Back in 2011, we told you about a U.S. District Court ruling that determined the wearing of “I Heart Boobies” breast cancer awareness bracelets by middle school students was protected under the First Amendment. An appeals panel later sided with the lower court, but the school district recently attempted to take its case before the U.S. Supreme Court. Today, the Supremes shot down that petition.
There are effects of snow days that are obvious, like parents scrambling for childcare and the need to make up days later in the year. One effect that isn’t so obvious is the effect that schools shutting down might have on dairy companies. Yes, those little milk cartons add up. [More]
We mentioned last week that the Los Angeles Unified School District somehow thought it could hand out hobbled iPads to thousands of students without any of these kids figuring out a way to use the device as something other than a really expensive, incredibly fragile textbook. But now that it’s realizing that the temptation to use iPads the way they are intended (and marketed) can be too great for some students, the school district is taking them back. [More]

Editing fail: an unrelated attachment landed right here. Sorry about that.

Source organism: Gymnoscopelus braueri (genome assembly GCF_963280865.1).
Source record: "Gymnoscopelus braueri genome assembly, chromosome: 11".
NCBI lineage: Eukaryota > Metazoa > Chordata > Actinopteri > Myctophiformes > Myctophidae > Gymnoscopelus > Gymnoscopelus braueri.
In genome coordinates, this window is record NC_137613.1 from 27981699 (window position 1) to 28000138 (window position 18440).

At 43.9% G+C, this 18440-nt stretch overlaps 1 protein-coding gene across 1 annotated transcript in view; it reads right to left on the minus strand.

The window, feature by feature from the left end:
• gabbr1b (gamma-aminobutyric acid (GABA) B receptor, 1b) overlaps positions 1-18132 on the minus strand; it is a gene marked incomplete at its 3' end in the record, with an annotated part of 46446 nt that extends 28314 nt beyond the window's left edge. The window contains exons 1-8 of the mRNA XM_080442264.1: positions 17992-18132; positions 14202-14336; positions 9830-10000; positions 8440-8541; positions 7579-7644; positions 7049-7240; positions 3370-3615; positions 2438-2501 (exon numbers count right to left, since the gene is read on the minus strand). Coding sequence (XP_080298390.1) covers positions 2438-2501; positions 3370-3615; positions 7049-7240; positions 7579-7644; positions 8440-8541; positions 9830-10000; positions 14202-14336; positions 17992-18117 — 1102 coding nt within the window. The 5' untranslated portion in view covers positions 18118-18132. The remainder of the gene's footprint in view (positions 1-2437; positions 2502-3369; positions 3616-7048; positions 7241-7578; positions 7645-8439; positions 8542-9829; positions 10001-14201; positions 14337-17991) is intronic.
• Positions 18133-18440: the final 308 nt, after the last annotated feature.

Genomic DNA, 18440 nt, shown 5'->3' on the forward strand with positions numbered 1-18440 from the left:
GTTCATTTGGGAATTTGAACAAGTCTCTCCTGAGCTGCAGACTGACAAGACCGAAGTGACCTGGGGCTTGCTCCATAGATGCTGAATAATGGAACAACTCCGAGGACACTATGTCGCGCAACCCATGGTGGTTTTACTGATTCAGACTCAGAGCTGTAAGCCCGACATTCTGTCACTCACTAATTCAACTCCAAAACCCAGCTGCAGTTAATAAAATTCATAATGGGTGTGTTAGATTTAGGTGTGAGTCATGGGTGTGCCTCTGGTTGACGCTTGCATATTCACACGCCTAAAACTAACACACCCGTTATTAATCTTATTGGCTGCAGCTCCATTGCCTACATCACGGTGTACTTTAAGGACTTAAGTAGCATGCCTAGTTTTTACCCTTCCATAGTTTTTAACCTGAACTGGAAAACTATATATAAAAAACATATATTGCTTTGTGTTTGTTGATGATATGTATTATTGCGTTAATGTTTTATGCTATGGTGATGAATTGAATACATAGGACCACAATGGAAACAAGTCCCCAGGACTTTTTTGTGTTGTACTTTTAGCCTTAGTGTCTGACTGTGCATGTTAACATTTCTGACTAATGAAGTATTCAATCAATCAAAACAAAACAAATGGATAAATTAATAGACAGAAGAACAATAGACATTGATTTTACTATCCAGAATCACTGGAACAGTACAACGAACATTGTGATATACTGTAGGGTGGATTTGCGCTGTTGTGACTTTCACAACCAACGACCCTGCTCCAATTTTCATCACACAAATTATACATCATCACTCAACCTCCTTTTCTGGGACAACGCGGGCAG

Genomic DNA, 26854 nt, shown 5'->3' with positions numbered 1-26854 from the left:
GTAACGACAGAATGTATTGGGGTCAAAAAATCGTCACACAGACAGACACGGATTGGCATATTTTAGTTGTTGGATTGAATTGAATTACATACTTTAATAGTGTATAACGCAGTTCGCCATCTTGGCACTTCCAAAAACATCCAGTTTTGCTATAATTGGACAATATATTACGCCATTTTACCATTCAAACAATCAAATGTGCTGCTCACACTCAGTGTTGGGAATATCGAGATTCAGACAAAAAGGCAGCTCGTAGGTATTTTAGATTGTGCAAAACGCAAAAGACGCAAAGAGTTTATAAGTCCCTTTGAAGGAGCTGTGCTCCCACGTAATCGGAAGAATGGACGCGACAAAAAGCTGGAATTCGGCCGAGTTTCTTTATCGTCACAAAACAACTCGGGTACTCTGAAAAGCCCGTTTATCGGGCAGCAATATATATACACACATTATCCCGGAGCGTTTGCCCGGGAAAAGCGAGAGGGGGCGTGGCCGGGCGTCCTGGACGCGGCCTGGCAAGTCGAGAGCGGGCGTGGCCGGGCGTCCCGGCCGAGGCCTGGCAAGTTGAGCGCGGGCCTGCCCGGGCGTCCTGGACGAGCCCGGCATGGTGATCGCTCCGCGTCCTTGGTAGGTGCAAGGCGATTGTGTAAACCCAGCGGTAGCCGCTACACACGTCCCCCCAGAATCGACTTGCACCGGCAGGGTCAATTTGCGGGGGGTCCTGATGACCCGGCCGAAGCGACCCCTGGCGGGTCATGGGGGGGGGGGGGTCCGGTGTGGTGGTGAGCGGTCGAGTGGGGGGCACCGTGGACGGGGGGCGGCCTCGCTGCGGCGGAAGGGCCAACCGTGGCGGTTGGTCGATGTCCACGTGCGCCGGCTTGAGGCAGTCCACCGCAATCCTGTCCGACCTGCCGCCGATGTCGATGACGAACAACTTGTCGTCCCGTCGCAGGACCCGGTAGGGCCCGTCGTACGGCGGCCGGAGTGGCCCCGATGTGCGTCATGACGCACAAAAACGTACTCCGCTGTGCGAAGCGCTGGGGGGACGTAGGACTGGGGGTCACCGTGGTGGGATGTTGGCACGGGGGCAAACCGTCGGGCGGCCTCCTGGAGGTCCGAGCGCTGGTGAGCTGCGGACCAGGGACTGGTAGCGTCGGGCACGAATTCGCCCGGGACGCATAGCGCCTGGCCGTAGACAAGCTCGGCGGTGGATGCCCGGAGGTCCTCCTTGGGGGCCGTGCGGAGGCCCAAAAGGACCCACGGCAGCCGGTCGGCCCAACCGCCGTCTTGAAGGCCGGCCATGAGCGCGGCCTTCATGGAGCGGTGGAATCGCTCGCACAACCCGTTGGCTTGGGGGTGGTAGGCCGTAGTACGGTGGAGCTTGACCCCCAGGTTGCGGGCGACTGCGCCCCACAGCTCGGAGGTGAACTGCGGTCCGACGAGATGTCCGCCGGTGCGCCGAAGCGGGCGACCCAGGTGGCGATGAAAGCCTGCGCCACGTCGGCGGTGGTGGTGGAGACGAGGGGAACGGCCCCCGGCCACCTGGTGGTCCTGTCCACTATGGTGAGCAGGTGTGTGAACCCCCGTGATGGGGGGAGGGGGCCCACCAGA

If you hand out iPads to a bunch of adult employees and tell them the devices can only be used for work purposes, some of them will abide by those guidelines. Do the same thing with a school full of kids and most of them will be Tweeting and on Facebook in a matter of seconds. And yet the nation’s second-largest school district is shocked that several hundred students have taken advantage of a simple work-around that turns a boring school tablet into a fun tablet computer. [More]
In high school, you were lucky if your study hall period was held in the cafeteria. Because that meant access to the vending machines full of junk food. There was nothing we liked more than a good sugar buzz going into Mr. B’s geometry class, let me tell you. Those days will be no more for schools starting in the 2014-2015 school year, however, as the government’s new “Smart Snacks in Schools” program kicks in. [More]